The Fresh Loaf

News & Information for Amateur Bakers and Artisan Bread Enthusiasts

Favorite Counter Surface?

KipperCat's picture

Favorite Counter Surface?

What is your favorite counter surface for breadmaking?  I still have a temporary top on my island because I can't make up my mind on a permanent surface.  Original plan was for stainless with integrated sink, but sticker shock has me rethinking that one.  I'm considering all granite, all silestone, or a mix of granite and butcherblock.  There will be a sink, and I don't want butcherblock for the sink area.

mkelly27's picture

As a builder of homes including all my own, I can state that my "next" countertops will be cast in place concrete.  I think that this will be the surface of the future



Two wrongs don't make a right. Three lefts make a right

mse1152's picture


We had an Avonite solid surface installed this year and I really like it for breadmaking.  It's essentially Corian, but the company doesn't require installers to get certified to be able to put it in.  And we liked their pattern selection better too.

It cleans up easily after kneading, and I can (carefully) scrape up dry bits with my dough blade without scratching it.  It's not as cold to the touch as quartz (Silestone).


susanfnp's picture

Hi KC,

I have granite countertops but I have also worked on butcher block.

I like granite because:

Cleanup is super easy. Spills wipe right up and I can scrape dough bits off it with my dough scraper, without having to worry about gouging, which is an issue with wood.

It seems more hygienic than wood, where food bits could hide in the cracks and crevices, although I have read things that say that wood has natural antibacterial properties.

You can put hot things on it.

You can cut on it (although it will probably dull the knife). You can cut on wood, too, of course, if you're OK with that patina (I happen to like it).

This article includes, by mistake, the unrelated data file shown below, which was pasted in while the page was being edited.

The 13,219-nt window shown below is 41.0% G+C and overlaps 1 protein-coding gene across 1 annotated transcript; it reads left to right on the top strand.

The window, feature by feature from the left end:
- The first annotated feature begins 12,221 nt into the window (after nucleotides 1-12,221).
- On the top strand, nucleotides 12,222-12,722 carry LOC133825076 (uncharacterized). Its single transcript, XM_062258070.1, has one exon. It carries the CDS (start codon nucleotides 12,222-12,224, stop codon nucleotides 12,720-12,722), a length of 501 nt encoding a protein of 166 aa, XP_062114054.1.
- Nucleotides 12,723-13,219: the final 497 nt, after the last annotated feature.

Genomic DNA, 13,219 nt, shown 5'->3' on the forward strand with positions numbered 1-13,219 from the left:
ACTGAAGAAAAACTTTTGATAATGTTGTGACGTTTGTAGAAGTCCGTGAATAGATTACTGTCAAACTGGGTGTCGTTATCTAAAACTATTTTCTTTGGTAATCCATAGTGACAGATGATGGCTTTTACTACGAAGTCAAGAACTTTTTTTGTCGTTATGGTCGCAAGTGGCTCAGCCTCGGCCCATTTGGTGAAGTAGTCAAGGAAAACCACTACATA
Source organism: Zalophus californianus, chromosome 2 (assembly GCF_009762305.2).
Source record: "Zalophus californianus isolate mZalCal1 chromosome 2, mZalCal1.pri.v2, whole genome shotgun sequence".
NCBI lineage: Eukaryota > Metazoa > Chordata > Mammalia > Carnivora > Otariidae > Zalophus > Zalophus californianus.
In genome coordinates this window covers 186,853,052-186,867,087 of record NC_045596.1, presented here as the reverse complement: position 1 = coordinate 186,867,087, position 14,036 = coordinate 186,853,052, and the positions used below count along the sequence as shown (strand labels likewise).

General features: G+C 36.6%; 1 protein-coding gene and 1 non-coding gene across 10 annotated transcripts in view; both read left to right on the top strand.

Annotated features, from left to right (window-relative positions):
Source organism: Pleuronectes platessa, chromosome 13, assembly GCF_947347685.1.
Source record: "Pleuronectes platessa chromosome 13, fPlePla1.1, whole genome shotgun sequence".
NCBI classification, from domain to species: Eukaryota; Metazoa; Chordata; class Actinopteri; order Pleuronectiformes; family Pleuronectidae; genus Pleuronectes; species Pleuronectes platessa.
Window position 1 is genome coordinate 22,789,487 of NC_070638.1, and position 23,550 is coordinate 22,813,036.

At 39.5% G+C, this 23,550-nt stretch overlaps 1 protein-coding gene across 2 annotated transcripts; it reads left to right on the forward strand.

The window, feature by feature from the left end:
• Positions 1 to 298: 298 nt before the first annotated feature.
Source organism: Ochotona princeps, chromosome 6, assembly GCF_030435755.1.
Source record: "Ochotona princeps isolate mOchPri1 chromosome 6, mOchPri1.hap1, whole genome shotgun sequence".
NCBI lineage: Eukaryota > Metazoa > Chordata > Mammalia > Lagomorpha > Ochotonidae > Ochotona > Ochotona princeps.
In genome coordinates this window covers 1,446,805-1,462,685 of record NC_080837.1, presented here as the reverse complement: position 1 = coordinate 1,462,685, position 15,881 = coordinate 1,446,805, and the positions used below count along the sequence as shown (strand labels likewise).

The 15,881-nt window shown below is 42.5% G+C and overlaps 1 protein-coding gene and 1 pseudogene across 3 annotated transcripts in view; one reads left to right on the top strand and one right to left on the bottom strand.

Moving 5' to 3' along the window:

It is cool to the touch (in the summer).

I dislike granite because:

It is cool to the touch (in the winter).

It is slipperier than wood so it is hard to spread flour evenly on it with your hand, and I think it does not "grip" the dough as well as wood, when shaping, for example.

It can chip.

Wood just seems more traditional for breadmaking.


If I ever get the opportunity to design another kitchen, I'd probably go with a wood surface for bread and granite on the other counters.



qahtan's picture


We did our kitchen a couple of years back, I too had a job deciding what to have the counter.

It seemed there was for and against with every thing, first I really want st/st , that scratches and shows cut marks, butcher block, to much trouble to look after, corian that also shows cut marks after a bit of wear and tear. Granite that also shows cuts and absorbs stains like tea and coffee.

 I ended up getting formica, I know not very exciting but it does take a certain amount of wear and tear, and would not be too expencive if at any time wants renewing.

 Its great for bread and pastry etc. my cabinets are classic white and the counters are

 in Aspen Fog, my floor is Armstrong looks like green tile, and is very good tempered, the parts of the walls that show are in dijohn mustard.

 But I do have a large picture made from a peice of fabric, of Little Chelsea, by Sandersons UK that hangs over the desk, also in the Little Chesea are the window vallance, oven gloves and a teaset for two. that just adds a little splash of colour. 


KipperCat's picture

Thanks everyone.

mkelly - I've seen some beautiful concrete countertops, but I'm not quite ready for them here.

Sue - Avonite's a good surface. I might consider that.

Susan - I appreciate your list. I think I'll try dough prep on the granite counter next time. That's one I should have thought of!

qahtan - your kitchen sounds/looks lovely. I like formica countertops just fine. If I can find one that works with the other elements in the kitchen I might do that.

Right now the perimiter cabinets are ubatuba granite, which is pretty bullet proof as far as stains, chips, etc. I love being able to pull things out of the oven and put them right on the counter. Since my island is my main work area, I want something light. If I use granite on the ends of the island, with wood in the middle, I'd probably use the same ubatuba again. But if I use one surface on the entire island, I'd want a light green. I've found both a Silestone and a granite that would work well with the other colors in the room. Right now I have a white formica top, which belongs on my desk. I've been using a 20" wood cutting board for dough.

Don't mean to turn this into a decorating issue - just explaining the factors that influence my choices here.